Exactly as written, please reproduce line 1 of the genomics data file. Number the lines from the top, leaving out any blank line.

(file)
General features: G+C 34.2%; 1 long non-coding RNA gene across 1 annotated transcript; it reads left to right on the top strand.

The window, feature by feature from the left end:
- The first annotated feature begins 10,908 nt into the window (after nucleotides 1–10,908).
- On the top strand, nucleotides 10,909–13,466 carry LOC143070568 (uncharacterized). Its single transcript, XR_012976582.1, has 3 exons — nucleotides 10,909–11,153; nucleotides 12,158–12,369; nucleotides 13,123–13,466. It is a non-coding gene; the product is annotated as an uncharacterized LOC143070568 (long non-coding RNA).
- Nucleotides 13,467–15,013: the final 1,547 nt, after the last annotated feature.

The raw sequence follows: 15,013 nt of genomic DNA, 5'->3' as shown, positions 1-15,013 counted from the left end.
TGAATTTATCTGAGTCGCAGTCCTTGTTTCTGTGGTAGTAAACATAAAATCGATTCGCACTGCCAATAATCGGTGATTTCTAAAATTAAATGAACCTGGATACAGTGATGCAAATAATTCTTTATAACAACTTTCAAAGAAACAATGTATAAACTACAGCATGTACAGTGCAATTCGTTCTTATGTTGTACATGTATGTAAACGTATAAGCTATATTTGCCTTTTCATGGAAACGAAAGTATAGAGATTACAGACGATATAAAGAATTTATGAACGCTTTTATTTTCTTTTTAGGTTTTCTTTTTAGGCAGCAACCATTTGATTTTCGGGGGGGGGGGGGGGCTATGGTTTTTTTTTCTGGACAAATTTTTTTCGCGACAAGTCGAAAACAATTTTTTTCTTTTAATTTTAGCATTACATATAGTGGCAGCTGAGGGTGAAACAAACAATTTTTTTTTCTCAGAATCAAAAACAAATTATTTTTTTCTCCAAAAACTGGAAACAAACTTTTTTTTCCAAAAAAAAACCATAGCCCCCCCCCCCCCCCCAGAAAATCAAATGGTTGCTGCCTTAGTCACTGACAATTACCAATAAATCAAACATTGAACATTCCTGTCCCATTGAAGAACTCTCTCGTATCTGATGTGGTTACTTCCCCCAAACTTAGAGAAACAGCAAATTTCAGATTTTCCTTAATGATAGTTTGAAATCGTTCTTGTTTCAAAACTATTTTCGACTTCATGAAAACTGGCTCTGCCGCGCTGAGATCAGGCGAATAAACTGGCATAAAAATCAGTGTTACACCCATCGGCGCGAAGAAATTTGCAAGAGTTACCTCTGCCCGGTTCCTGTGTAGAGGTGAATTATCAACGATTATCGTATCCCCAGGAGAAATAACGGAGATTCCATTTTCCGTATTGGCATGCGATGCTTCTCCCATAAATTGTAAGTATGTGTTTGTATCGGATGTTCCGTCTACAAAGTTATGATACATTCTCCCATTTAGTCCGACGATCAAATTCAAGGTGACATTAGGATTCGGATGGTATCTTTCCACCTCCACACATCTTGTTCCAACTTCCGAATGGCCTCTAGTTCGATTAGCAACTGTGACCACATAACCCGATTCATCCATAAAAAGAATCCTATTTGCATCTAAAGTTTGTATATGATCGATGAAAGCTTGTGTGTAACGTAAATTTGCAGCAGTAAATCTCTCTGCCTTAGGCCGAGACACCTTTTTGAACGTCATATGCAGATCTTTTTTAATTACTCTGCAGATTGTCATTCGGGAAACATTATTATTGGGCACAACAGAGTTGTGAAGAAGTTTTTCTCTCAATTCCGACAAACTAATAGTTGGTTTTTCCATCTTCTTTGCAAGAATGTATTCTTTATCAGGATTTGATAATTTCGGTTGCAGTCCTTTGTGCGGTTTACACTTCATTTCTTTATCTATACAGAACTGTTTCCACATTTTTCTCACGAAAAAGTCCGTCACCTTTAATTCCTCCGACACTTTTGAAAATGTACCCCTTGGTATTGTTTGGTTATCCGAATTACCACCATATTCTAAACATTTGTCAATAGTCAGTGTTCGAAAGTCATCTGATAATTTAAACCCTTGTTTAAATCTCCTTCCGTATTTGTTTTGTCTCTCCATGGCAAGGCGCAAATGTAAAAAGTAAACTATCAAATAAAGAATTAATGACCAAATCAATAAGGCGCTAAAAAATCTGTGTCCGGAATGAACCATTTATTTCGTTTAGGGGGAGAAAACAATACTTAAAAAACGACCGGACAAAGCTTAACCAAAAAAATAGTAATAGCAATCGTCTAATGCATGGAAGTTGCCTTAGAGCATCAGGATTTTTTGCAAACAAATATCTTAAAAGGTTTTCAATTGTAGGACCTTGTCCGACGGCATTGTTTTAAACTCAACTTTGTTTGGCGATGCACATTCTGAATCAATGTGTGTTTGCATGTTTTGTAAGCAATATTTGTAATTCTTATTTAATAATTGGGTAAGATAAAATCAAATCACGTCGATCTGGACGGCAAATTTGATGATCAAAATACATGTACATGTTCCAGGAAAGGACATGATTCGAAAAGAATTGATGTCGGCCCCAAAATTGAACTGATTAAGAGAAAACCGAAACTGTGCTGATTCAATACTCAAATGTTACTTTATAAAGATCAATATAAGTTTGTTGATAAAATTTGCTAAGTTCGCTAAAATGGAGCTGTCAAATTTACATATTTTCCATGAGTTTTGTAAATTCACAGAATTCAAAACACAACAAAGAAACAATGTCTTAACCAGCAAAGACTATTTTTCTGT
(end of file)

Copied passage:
General features: G+C 34.2%; 1 long non-coding RNA gene across 1 annotated transcript; it reads left to right on the top strand.